If I had $100 for every time I heard “Why can’t women get along at work?” … I, alone, could shrink the gender pay gap.
Ambition Over Integrity
First, let me apologize to the first group of women I ever worked with in a professional environment.
So Tracey, Diane, Celines, Ellen, and Jaime,
I am sorry. I acted like a catty bitch… like a lot.
I valued the “corporate ladder” over our relationships.
I chose ambition over integrity.
I was a hungry 23 year-old (literally & figuratively) from the Midwest who took a random receptionist job to pay bills (and eat) in the suburbs of NYC. The office was male-owned & operated. I was hired by the only female manager in company.
She was about 15 years older than me and very well-versed in the workplace ecosystem. But she was good to me. We clicked immediately. Me — an eager naive sponge from Kansas, and her — a scrappy, street-smart mentor from New York.
It worked well until ambition blinded me.
I learned fast, worked hard, and eventually was asked to step into her management role. The transition was informal and poorly communicated, and resulted in a female emotional uproar.
Suddenly, women were reverting to survival tactics learned in high school like gossiping, choosing sides, building damaging narratives, and plain-old “Mean Girl” behavior.
Clawing Our Way to the Top
Every work environment in my 20+ year career has been filled with similar situations. Women, acting like mean girls — throwing each other under the bus for a chance to sit in the C-Suite.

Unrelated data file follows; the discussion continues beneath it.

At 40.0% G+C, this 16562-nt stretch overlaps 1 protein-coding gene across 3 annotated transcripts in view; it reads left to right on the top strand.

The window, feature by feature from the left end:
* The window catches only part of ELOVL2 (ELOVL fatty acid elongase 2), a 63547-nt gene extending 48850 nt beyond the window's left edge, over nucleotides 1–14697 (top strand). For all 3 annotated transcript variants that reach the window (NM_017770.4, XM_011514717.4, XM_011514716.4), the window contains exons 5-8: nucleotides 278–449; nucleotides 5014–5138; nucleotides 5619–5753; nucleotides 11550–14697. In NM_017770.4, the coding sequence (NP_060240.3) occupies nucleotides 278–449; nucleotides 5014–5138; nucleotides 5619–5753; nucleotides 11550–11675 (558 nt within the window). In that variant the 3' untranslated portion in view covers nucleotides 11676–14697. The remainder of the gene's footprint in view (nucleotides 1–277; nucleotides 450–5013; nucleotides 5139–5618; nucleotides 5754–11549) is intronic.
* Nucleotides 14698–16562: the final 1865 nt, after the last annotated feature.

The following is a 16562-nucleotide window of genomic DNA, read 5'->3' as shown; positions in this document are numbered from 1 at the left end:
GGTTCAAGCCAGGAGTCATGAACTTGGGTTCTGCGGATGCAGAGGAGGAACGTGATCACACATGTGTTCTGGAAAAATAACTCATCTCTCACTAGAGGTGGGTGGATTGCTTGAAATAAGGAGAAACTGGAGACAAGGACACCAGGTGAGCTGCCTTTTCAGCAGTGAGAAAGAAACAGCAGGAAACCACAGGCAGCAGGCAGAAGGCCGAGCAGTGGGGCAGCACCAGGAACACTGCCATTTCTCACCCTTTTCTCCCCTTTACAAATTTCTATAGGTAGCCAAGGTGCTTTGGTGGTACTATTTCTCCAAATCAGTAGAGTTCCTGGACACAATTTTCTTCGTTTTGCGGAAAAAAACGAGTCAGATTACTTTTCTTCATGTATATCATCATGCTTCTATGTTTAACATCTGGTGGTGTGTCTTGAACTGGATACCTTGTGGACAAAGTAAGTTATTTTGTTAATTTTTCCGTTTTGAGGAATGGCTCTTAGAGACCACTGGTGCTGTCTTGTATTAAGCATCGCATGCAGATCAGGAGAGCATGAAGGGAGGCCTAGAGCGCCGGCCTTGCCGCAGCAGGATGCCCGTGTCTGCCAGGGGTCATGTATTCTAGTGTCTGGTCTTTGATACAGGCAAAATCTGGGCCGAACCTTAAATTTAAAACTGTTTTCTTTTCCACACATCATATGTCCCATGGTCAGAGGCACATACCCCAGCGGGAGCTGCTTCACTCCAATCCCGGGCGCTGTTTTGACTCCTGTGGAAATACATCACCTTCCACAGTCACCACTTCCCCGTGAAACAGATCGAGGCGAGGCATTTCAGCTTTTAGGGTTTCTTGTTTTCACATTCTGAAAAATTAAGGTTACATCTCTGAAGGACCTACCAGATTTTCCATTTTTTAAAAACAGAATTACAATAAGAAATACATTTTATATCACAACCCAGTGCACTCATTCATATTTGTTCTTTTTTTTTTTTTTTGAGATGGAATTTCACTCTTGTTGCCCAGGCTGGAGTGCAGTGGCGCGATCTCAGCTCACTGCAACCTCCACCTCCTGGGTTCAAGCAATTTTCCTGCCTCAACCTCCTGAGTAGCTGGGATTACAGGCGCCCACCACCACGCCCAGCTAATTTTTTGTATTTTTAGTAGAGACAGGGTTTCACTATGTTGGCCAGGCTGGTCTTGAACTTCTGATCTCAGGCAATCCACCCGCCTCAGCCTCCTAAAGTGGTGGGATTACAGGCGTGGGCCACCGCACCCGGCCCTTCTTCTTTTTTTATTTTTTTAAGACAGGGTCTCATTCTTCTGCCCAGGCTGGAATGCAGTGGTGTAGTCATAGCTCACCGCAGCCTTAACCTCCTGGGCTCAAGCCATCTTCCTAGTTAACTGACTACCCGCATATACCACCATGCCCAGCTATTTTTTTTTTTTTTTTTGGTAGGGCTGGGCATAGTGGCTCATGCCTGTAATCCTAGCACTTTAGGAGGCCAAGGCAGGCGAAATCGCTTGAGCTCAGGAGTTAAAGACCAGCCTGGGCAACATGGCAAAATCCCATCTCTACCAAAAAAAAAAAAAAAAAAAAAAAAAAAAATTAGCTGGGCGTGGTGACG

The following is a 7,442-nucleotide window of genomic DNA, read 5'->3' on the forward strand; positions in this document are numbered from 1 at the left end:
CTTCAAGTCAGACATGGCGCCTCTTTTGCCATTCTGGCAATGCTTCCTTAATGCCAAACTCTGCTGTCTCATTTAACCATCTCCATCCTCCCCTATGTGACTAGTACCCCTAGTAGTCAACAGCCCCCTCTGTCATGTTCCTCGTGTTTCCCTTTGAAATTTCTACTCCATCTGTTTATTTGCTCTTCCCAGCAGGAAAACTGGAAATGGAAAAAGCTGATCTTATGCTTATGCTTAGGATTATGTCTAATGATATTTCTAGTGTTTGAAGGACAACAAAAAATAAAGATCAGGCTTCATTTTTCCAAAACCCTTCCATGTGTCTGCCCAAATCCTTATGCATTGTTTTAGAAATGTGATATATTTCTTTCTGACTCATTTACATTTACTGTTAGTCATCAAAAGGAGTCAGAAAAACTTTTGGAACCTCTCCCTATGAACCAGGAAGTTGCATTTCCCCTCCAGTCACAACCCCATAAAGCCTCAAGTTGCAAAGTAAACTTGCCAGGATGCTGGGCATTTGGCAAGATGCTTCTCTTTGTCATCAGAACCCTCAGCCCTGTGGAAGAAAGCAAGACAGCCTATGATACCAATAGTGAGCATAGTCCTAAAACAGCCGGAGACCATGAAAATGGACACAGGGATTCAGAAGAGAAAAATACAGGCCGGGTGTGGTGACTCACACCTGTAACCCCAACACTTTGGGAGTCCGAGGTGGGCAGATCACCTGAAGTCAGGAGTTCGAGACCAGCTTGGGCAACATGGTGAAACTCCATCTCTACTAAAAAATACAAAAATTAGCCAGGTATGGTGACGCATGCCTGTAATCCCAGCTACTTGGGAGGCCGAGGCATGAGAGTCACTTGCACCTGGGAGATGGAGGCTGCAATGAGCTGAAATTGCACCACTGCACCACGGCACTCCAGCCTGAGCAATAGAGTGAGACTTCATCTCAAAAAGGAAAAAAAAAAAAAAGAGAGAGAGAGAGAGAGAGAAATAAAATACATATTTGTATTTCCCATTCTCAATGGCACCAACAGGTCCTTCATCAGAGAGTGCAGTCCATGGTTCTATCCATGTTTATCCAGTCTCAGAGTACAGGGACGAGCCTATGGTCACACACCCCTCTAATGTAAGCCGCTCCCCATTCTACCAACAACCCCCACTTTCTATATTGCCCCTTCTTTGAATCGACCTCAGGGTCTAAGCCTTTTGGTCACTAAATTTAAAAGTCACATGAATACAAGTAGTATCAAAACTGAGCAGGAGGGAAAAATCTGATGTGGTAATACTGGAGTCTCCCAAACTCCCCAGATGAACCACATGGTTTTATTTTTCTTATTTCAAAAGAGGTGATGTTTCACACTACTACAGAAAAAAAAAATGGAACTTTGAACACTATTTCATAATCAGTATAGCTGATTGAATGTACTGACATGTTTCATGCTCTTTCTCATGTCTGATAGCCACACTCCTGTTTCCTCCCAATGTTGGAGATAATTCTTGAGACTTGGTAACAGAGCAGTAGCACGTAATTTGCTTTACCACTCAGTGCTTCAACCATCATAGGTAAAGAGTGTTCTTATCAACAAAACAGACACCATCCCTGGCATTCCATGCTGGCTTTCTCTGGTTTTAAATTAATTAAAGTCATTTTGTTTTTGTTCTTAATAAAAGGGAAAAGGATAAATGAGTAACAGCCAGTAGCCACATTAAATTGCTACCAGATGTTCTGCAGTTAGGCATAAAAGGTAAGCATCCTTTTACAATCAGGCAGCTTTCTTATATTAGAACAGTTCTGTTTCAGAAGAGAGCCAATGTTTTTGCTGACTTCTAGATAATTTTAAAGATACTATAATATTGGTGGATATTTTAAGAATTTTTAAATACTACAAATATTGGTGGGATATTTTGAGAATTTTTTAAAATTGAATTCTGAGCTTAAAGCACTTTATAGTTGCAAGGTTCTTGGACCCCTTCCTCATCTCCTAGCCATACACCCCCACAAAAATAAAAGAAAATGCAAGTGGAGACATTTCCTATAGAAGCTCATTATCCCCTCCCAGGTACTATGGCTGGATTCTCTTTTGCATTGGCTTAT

Women can have meaningful, no-strings-attached, mutually fulfilling friendships in our personal lives. Yet, put two female friends in a work environment, and we will claw each other’s eyes out for professional gain.
Leaving me to admit, “Why can’t women get along at work?”
(See? $100 right there. Told you, this is easy money!)
No, but seriously. What’s our deal, women?
It’s a question that has plagued me my entire career. It has also been a pattern I’ve heard through the Pink Mentor Network. Women are seeking mentorship outside of their organizations because they don’t trust or respect the women within it.
I’ve heard stories of teachers treating each other like children, nurses acting awful to peers, and the most unprofessional female office behaviors.
These toxic work environments led me to the following conclusion:
Women claw each other’s eyes out on the way to the top because there are so few opportunities for us to get there.